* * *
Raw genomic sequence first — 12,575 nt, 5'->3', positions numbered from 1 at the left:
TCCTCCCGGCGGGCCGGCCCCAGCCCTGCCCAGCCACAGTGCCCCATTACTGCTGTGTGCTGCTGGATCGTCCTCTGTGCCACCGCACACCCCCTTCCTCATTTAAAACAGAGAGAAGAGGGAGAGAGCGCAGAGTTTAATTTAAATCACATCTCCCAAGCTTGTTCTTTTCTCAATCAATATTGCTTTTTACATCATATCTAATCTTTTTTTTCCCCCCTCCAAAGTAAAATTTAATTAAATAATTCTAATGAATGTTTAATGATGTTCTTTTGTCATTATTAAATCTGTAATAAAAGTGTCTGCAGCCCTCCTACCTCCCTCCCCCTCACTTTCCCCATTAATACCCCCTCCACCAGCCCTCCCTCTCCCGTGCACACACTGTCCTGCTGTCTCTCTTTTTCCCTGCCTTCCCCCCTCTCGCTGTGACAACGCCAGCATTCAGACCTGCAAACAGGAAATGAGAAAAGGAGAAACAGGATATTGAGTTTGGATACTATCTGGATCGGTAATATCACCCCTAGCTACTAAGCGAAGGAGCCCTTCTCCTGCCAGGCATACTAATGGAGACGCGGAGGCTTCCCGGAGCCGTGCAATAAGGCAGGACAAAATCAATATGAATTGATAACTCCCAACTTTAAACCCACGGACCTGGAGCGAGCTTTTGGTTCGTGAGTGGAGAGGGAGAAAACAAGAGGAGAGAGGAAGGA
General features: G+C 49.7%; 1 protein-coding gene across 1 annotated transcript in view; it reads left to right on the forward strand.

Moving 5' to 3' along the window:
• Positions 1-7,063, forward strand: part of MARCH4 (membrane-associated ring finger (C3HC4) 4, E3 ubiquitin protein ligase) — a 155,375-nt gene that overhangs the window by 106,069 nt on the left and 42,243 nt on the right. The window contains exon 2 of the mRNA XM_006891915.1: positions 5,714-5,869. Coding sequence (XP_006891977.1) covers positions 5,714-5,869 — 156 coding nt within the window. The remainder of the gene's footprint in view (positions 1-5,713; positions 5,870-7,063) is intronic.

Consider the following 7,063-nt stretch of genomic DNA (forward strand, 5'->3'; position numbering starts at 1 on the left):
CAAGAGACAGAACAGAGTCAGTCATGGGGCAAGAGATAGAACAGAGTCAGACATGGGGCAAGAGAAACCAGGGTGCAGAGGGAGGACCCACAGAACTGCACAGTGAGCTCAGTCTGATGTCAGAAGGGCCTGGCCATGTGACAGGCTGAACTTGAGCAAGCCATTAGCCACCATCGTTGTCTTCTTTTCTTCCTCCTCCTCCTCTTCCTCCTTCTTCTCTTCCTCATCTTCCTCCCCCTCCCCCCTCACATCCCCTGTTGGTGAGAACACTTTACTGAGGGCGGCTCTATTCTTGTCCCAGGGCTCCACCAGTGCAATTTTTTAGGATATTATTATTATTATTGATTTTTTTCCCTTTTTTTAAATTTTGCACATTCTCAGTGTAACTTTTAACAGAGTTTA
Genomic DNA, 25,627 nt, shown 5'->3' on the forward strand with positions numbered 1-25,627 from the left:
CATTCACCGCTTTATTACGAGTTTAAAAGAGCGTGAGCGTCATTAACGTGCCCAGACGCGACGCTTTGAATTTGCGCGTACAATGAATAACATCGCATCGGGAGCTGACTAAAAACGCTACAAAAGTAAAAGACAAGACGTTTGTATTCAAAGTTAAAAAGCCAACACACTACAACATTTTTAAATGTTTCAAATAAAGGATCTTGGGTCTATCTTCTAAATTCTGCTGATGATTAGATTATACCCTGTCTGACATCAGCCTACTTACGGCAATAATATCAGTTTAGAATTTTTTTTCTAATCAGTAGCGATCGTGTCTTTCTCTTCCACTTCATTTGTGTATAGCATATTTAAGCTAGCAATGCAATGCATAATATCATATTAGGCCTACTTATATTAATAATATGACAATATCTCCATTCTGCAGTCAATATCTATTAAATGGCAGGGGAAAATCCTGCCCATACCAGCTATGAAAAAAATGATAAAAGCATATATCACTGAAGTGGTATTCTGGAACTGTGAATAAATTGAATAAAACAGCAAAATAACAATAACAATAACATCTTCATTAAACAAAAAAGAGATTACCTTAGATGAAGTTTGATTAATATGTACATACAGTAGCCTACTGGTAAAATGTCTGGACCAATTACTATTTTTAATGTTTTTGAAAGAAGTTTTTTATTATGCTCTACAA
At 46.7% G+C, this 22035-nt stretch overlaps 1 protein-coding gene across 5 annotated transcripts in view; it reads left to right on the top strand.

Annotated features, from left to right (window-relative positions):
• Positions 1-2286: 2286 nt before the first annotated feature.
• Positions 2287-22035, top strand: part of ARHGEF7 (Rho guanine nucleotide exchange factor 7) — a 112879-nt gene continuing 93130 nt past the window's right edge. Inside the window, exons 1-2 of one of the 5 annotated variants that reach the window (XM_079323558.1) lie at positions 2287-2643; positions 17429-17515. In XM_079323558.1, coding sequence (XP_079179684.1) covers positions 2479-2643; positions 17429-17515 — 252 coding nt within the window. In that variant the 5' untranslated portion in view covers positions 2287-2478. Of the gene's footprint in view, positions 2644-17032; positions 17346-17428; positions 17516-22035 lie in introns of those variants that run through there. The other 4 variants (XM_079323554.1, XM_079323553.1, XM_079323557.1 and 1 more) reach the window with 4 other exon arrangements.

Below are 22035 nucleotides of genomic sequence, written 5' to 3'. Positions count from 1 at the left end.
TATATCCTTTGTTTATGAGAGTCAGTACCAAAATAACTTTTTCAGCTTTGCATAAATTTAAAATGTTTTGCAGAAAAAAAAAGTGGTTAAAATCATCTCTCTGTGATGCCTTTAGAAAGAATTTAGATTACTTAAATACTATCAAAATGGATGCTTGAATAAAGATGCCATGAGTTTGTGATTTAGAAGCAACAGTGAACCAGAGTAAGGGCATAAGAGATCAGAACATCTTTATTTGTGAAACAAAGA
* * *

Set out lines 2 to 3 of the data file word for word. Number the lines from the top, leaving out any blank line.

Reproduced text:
TCCTCCCGGCGGGCCGGCCCCAGCCCTGCCCAGCCACAGTGCCCCATTACTGCTGTGTGCTGCTGGATCGTCCTCTGTGCCACCGCACACCCCCTTCCTCATTTAAAACAGAGAGAAGAGGGAGAGAGCGCAGAGTTTAATTTAAATCACATCTCCCAAGCTTGTTCTTTTCTCAATCAATATTGCTTTTTACATCATATCTAATCTTTTTTTTCCCCCCTCCAAAGTAAAATTTAATTAAATAATTCTAATGAATGTTTAATGATGTTCTTTTGTCATTATTAAATCTGTAATAAAAGTGTCTGCAGCCCTCCTACCTCCCTCCCCCTCACTTTCCCCATTAATACCCCCTCCACCAGCCCTCCCTCTCCCGTGCACACACTGTCCTGCTGTCTCTCTTTTTCCCTGCCTTCCCCCCTCTCGCTGTGACAACGCCAGCATTCAGACCTGCAAACAGGAAATGAGAAAAGGAGAAACAGGATATTGAGTTTGGATACTATCTGGATCGGTAATATCACCCCTAGCTACTAAGCGAAGGAGCCCTTCTCCTGCCAGGCATACTAATGGAGACGCGGAGGCTTCCCGGAGCCGTGCAATAAGGCAGGACAAAATCAATATGAATTGATAACTCCCAACTTTAAACCCACGGACCTGGAGCGAGCTTTTGGTTCGTGAGTGGAGAGGGAGAAAACAAGAGGAGAGAGGAAGGA
General features: G+C 49.7%; 1 protein-coding gene across 1 annotated transcript in view; it reads left to right on the forward strand.